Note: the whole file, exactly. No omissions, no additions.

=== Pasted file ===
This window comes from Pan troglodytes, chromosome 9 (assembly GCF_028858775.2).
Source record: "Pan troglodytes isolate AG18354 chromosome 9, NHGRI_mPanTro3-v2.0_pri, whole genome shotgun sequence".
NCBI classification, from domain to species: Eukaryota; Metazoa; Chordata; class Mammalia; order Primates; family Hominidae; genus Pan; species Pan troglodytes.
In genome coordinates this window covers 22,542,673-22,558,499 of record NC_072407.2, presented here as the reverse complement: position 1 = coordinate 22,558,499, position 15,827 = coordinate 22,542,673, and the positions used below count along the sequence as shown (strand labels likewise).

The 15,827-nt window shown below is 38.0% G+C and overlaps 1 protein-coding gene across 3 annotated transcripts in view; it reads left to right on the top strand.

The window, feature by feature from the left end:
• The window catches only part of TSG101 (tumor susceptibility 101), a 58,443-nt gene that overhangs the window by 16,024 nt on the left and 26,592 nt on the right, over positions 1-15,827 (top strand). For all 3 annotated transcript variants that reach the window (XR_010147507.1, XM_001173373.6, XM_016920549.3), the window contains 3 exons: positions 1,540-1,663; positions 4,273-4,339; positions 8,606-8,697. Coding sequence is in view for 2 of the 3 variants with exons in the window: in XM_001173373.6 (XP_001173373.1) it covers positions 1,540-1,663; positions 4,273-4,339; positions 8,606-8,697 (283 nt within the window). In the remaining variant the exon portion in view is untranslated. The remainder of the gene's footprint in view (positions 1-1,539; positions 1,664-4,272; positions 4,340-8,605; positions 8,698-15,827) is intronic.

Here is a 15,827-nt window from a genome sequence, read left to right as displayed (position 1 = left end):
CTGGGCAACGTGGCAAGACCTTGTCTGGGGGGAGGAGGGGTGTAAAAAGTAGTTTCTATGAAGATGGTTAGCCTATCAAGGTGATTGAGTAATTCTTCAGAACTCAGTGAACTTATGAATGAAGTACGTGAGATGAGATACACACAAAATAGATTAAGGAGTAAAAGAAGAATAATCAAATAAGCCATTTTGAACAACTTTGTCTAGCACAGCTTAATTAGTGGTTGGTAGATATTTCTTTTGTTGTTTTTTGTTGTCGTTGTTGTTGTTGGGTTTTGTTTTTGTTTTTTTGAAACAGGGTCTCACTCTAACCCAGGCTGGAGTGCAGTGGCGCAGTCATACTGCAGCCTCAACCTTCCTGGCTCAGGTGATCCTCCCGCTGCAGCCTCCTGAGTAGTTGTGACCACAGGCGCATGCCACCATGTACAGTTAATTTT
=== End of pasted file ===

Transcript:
This window comes from Pan troglodytes, chromosome 9 (assembly GCF_028858775.2).
Source record: "Pan troglodytes isolate AG18354 chromosome 9, NHGRI_mPanTro3-v2.0_pri, whole genome shotgun sequence".
NCBI classification, from domain to species: Eukaryota; Metazoa; Chordata; class Mammalia; order Primates; family Hominidae; genus Pan; species Pan troglodytes.
In genome coordinates this window covers 22,542,673-22,558,499 of record NC_072407.2, presented here as the reverse complement: position 1 = coordinate 22,558,499, position 15,827 = coordinate 22,542,673, and the positions used below count along the sequence as shown (strand labels likewise).

The 15,827-nt window shown below is 38.0% G+C and overlaps 1 protein-coding gene across 3 annotated transcripts in view; it reads left to right on the top strand.

The window, feature by feature from the left end:
• The window catches only part of TSG101 (tumor susceptibility 101), a 58,443-nt gene that overhangs the window by 16,024 nt on the left and 26,592 nt on the right, over positions 1-15,827 (top strand). For all 3 annotated transcript variants that reach the window (XR_010147507.1, XM_001173373.6, XM_016920549.3), the window contains 3 exons: positions 1,540-1,663; positions 4,273-4,339; positions 8,606-8,697. Coding sequence is in view for 2 of the 3 variants with exons in the window: in XM_001173373.6 (XP_001173373.1) it covers positions 1,540-1,663; positions 4,273-4,339; positions 8,606-8,697 (283 nt within the window). In the remaining variant the exon portion in view is untranslated. The remainder of the gene's footprint in view (positions 1-1,539; positions 1,664-4,272; positions 4,340-8,605; positions 8,698-15,827) is intronic.

Here is a 15,827-nt window from a genome sequence, read left to right as displayed (position 1 = left end):
CTGGGCAACGTGGCAAGACCTTGTCTGGGGGGAGGAGGGGTGTAAAAAGTAGTTTCTATGAAGATGGTTAGCCTATCAAGGTGATTGAGTAATTCTTCAGAACTCAGTGAACTTATGAATGAAGTACGTGAGATGAGATACACACAAAATAGATTAAGGAGTAAAAGAAGAATAATCAAATAAGCCATTTTGAACAACTTTGTCTAGCACAGCTTAATTAGTGGTTGGTAGATATTTCTTTTGTTGTTTTTTGTTGTCGTTGTTGTTGTTGGGTTTTGTTTTTGTTTTTTTGAAACAGGGTCTCACTCTAACCCAGGCTGGAGTGCAGTGGCGCAGTCATACTGCAGCCTCAACCTTCCTGGCTCAGGTGATCCTCCCGCTGCAGCCTCCTGAGTAGTTGTGACCACAGGCGCATGCCACCATGTACAGTTAATTTT